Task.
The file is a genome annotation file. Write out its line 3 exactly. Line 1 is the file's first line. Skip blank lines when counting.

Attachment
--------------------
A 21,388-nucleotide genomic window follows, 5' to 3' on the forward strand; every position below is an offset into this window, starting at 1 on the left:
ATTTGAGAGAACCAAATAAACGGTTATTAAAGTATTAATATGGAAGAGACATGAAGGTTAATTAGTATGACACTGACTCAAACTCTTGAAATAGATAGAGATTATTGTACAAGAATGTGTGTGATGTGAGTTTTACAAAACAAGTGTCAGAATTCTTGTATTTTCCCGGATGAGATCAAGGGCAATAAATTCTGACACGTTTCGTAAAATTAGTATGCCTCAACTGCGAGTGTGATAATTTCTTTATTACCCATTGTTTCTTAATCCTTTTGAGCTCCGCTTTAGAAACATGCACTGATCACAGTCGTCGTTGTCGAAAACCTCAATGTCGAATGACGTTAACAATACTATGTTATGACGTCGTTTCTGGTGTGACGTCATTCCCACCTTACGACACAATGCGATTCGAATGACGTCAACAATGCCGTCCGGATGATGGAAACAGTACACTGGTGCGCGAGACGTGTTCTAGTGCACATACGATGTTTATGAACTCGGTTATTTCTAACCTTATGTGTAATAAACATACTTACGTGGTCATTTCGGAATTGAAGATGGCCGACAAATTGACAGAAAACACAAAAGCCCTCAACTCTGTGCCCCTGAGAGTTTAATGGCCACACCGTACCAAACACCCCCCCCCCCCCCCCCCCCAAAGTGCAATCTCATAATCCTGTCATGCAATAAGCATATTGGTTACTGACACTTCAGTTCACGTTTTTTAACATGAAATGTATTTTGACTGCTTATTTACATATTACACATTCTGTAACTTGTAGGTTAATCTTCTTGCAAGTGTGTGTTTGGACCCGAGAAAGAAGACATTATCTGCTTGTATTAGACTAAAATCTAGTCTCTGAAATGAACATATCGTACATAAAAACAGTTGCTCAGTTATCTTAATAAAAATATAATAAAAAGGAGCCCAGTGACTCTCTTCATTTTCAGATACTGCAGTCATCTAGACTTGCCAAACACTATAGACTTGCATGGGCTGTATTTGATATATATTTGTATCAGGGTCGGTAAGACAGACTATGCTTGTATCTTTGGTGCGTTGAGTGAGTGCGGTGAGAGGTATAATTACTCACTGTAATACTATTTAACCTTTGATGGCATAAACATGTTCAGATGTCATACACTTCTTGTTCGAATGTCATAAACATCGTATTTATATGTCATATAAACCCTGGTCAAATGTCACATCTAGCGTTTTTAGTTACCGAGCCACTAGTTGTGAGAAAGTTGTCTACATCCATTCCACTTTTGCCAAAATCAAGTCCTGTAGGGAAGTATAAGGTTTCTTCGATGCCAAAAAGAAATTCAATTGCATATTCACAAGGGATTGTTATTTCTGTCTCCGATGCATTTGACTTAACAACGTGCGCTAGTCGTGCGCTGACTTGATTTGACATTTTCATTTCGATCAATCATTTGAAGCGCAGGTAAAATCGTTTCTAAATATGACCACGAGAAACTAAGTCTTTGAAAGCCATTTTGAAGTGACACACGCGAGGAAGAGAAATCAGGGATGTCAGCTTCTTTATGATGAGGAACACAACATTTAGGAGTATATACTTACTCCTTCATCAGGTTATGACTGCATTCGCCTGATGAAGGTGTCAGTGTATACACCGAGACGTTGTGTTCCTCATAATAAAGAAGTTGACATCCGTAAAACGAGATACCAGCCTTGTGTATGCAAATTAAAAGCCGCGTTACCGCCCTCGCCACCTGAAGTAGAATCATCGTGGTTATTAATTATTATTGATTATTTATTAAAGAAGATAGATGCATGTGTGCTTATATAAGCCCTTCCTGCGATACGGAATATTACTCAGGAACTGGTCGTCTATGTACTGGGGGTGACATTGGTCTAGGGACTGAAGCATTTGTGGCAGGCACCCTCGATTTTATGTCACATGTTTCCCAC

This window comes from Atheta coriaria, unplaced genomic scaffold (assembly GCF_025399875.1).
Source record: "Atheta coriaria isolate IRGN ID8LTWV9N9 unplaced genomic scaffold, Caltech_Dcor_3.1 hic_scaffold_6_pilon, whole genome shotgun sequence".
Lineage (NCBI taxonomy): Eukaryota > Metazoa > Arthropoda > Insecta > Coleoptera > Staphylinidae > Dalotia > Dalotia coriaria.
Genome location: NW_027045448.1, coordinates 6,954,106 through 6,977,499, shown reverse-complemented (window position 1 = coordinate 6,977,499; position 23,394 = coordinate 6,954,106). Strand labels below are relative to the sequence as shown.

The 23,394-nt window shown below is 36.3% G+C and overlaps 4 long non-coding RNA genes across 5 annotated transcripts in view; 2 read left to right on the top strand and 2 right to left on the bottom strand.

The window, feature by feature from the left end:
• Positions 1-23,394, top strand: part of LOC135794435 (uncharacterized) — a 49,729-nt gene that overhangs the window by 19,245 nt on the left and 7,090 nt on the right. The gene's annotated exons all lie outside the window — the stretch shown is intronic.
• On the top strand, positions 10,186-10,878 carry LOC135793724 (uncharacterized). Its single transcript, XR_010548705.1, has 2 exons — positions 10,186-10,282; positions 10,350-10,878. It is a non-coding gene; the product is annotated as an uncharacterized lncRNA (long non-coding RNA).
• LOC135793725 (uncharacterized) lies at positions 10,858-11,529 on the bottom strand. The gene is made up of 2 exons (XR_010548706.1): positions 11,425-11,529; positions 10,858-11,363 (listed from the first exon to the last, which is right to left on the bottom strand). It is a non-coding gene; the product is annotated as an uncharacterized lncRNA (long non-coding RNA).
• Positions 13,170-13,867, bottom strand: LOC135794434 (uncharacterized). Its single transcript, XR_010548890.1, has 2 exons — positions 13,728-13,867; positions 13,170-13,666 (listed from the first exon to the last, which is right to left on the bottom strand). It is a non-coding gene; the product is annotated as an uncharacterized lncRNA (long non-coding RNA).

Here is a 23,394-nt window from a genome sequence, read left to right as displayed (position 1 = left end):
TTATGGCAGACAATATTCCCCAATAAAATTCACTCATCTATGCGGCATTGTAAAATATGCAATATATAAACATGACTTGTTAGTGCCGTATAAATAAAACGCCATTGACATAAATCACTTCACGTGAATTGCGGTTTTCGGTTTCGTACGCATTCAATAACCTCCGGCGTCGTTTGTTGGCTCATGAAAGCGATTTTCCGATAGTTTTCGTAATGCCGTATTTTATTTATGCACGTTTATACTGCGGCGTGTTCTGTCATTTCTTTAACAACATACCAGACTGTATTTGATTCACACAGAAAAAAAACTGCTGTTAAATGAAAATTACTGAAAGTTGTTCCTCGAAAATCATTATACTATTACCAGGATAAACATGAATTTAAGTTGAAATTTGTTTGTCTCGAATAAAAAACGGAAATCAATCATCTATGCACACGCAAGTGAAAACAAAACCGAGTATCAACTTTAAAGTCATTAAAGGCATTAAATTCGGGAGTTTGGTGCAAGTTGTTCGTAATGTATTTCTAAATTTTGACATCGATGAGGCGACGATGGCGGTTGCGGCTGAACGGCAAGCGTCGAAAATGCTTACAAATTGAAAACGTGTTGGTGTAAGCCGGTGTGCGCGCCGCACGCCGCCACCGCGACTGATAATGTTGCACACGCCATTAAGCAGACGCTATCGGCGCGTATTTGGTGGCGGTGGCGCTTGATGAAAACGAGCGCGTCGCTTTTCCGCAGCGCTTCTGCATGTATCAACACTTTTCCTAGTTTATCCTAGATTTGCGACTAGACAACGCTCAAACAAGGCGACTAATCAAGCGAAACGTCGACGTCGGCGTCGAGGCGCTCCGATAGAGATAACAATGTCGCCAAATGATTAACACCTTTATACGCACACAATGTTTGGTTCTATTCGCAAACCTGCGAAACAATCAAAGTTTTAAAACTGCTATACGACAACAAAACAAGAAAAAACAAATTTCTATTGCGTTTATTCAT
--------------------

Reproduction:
This window comes from Atheta coriaria, unplaced genomic scaffold (assembly GCF_025399875.1).